Until a few centuries ago, the children’s stories we know from books and movies were passed through the generations only by word of mouth. The recording of the tales of Cinderella, Sleeping Beauty, and Puss-in-Boots in printed form occurred almost by accident. It was the good fortune of the tales and future generations of children alike that the transformation was achieved by an author who had skill and good taste.
Charles Perrault was a son in a Parisian family that had several well-respected members. One brother was a writer, another was a theologian, and a third was a medical doctor who also helped design the Louve museum. It remained for Charles, born in 1628, to find his own niche in life. He studied law and passed the bar exam, but found that he did not care to be a lawyer. He was offered a post in the court of King Louis XIV to oversee the care and construction of royal buildings. While working in that capacity, he began writing poetry. The poems were good enough to justify the offer of an additional job: editor of a magazine of poetry flattering the king, for the personal reading pleasure of His Royal Highness.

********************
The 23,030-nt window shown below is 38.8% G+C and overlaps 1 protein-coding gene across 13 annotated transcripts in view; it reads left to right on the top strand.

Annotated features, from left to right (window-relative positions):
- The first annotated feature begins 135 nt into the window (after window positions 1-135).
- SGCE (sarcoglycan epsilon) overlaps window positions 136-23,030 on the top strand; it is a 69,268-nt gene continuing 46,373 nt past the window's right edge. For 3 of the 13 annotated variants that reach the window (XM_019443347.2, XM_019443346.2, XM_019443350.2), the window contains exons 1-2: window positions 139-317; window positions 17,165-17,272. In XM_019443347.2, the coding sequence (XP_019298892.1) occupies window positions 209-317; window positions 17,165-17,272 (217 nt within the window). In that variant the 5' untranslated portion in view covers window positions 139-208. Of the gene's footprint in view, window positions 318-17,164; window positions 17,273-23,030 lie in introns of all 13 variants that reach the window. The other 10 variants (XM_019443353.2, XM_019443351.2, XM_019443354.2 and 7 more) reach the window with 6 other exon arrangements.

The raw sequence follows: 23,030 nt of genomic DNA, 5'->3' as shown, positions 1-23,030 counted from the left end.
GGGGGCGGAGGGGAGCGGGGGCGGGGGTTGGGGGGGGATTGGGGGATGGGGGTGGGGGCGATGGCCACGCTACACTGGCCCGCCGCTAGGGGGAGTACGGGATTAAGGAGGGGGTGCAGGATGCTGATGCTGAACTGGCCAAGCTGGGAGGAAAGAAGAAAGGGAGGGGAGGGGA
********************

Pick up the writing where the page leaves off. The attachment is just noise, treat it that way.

Charles Perrault’s literary reputation grew, and he was admitted to the leading society of learned men in Paris. Charles was an amiable man, but he managed to ruffle the feathers of fellow intellectuals who took themselves rather seriously. Eventually Monsieur Perrault was thrown out of the Académie Française due to spite, but he did not hold a grudge. Controversy and the demands of his work for King Louis XIV led the aging writer to retire and move to an estate with his young children. He gathered stories told by a governess and related them in print. His book of Mother Goose fables was published in 1697 and has been popular ever since.

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